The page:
Home Away from Home: Blurring the lines of identity

 

Written by Khatia Mikadze

Each installment of the series “Home Away from Home” will feature a young woman immigrant and the place in New York City that reminds her most of her home country, providing comfort and easing the stresses of starting life in a new country.

For Gladys, walking in Chinatown can remind her of home just as easily as sitting at an Indonesian restaurant with her friends in Queens. In New York City, she doesn’t have to limit her identity. “When I am asked about my ethnicity, I am no longer inclined to say one or the other,” she explains. The city’s openness to cultural blending is part of what Gladys appreciates most about living here; she knows the opposite mindset all too well.

Gladys first came to New York City on a vacation back in 2010 and thought this city was “just like in the movies.” At the time, she had a decent job back home in Indonesia, so she decided to return. As a young and determined woman, she held several high positions at financial companies and developed a passion for commodities and currency trading. However, it was not easy to move up the ranks in Indonesia, especially in a field dominated by men. Gladys wanted to make the most of her potential, so she often dreamed of working on the trading floor of the New York Stock Exchange. She even turned down job offers in hopes of coming to NYC. Eventually, after months of waiting for her visa, she arrived in September 2015. This time, she decided to stay.

Even though Gladys was a new immigrant here in NYC, the process of migrating and adjusting to a new culture was not new to her. Gladys was born in Indonesia, but her family is from China, which made her a second-generation Chinese immigrant in Indonesia. Her parents moved from China to Indonesia many years ago as economic migrants, but the Chinese, who are minorities in Indonesia, have never been welcomed there. In the late 1990s, as anti-Chinese sentiment grew in Indonesia, massive protests took place in cities, especially in Jakarta, culminating in the shootings of students, sexual assaults, and the deaths of more than 1,000 people of both Chinese and non-Chinese descent.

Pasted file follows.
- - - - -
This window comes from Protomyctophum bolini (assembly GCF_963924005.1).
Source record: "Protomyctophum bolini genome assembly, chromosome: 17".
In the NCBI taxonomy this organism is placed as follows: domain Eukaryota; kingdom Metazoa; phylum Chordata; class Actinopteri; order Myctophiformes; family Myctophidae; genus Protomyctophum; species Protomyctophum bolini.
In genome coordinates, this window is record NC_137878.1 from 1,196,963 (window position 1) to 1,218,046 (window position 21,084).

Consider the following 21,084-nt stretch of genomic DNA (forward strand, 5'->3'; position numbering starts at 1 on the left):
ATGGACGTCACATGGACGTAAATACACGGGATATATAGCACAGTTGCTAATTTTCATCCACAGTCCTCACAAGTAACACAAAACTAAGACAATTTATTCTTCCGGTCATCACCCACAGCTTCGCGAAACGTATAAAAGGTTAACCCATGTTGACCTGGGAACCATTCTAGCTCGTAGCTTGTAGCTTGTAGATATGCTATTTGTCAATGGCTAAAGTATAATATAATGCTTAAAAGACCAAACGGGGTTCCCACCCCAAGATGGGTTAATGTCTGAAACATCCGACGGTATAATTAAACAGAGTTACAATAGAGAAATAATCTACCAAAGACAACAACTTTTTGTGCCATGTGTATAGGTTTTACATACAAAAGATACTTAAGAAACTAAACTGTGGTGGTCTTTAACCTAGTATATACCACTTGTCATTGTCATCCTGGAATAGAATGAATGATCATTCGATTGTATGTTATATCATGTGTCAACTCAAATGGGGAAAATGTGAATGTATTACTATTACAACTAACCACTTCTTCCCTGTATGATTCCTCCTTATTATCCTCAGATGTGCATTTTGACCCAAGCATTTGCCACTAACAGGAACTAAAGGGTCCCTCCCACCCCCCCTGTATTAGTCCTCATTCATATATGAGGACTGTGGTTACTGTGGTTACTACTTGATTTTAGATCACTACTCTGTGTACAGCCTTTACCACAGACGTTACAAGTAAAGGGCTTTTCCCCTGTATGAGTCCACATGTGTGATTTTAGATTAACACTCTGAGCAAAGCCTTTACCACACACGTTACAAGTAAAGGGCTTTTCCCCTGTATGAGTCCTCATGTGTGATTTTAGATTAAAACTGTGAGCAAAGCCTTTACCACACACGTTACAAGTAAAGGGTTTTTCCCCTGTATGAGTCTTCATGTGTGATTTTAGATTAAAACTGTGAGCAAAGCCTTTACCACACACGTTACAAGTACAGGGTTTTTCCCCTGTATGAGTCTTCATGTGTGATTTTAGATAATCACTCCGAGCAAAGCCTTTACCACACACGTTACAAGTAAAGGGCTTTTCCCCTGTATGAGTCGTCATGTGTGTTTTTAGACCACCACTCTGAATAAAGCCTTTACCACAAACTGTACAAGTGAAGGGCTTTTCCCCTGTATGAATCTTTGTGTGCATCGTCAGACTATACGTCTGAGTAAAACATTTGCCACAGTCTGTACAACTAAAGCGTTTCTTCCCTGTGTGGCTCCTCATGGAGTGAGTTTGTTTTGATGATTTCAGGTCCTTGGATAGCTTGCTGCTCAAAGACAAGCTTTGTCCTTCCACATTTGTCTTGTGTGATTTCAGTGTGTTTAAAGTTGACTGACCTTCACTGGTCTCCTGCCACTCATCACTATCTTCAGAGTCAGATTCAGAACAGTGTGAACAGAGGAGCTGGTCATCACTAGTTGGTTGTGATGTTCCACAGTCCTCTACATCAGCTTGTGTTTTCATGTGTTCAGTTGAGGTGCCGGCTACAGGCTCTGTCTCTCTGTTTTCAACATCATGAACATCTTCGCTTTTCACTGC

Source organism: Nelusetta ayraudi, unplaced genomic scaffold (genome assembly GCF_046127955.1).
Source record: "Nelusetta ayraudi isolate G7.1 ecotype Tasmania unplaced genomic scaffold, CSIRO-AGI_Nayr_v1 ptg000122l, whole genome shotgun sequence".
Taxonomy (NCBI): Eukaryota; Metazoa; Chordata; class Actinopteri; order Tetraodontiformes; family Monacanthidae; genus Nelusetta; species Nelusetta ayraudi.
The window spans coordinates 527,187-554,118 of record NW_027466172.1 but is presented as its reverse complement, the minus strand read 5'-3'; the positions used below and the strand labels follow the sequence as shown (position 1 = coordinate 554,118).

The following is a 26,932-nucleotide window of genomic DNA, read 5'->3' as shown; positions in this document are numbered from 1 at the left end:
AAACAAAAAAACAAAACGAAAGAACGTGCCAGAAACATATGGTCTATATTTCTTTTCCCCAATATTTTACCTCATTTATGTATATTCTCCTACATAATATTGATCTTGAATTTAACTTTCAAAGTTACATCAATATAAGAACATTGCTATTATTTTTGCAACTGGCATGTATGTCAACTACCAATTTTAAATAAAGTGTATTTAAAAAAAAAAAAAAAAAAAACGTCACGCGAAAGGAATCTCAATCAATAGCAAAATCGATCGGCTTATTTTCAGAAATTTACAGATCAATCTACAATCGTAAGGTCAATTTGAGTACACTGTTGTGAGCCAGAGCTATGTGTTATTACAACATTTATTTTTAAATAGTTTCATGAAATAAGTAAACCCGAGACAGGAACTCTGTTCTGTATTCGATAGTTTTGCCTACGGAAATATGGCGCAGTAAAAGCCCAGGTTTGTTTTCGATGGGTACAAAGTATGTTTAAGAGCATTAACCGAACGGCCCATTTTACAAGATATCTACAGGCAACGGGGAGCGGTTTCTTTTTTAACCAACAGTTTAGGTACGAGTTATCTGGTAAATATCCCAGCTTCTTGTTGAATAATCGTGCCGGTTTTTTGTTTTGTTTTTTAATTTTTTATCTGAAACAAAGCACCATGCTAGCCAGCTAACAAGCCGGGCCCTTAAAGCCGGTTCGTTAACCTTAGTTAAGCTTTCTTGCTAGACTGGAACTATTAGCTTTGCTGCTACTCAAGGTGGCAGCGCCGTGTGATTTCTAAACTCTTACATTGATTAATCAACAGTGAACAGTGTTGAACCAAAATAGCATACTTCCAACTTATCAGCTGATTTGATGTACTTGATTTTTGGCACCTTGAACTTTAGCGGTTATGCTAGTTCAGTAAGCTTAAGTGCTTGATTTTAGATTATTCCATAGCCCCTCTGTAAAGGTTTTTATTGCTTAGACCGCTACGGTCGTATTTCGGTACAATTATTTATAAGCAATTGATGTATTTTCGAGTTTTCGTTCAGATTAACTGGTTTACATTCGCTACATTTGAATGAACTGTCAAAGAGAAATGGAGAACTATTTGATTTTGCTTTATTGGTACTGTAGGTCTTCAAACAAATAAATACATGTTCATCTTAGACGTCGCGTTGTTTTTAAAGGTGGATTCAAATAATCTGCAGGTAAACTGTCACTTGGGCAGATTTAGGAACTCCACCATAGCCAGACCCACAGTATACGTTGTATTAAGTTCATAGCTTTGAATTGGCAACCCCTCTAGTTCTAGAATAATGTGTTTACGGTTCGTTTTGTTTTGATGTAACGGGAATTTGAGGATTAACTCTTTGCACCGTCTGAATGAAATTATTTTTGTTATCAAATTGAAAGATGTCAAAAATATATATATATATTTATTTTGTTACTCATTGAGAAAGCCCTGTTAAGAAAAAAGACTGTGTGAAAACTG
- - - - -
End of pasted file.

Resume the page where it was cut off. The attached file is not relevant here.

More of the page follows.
At the time, Gladys only had a few years left before high school graduation, but it was too dangerous for Chinese students to go to school, so her parents sent her to Malaysia to finish her studies. Although Gladys already spoke Mandarin and Indonesian, it was still hard for her to adapt to a new school, make new friends, and learn how to live by herself. However, she quickly blended in, studied Malaysian, and excelled in her math classes. After graduation, she was accepted into the university there and then studied in Australia for several years. By the time Gladys received her Bachelor’s degree, political tensions in Jakarta had calmed down, and her parents wanted her to return to look for work. She followed her parents’ advice, but was unable to find a position in her field of interest: stocks and trading. She knew that she needed more, and she knew where to look for it.

NYC was the place: it was full of opportunities and excitement. Even though Gladys, like many newbie immigrants here, faced challenges such as learning a new culture, and navigating the job market and sophisticated academic institutions, she realized that her ethnic identity started to blur here. Throughout her academic life in Malaysia, Gladys always identified as and spoke Indonesian, because she never felt otherwise. In Indonesia, she identified herself as and felt more Chinese. But here in NYC, she no longer feels she needs to clarify.

“I realized that it is not a big deal here. I can choose to be Indonesian one day, and Chinese on the other day,” she says. “I am not ashamed to be Chinese or Indonesian, and for me that is beautiful. I did not realize up until now how both cultures are deeply grounded into me!”

So, for Gladys, the concept of “home” is also blurred; part of her home is Chinese, while another part is Indonesian. She is a perfect fusion of cultures much celebrated and loved here in New York City. For a reminder of her roots, she often heads to Canal Street in Chinatown. “The ambiance makes me feel at home,” Gladys says. She also enjoys hanging out with her friends around the Indonesian Embassy on the Upper East Side during holidays, such as Independence Day and Ramadan, when many Indonesians from the tristate area gather and eat traditional homemade dishes.

Gladys is now creating her new life here. She is a recent graduate of New Women New Yorkers’ LEAD program and is very determined to get her Master’s degree and financial analyst certification. With more than ten years of work experience in the financial industry, Gladys is confident that she will soon be trading stocks on Wall Street. In the meantime, she offers the following advice to young immigrant women who come to NYC:
“Always be curious and adventurous and find like-minded people in NYC; if I were not curious, I would have never stepped into the public library and never found a flyer for the LEAD program which helped me in so many ways. Learn like a sponge and be adaptive. It may seem hard since you are not in your comfort zone anymore. Ask for help, because NYC is not as scary as you think. Everything is possible in this city.”

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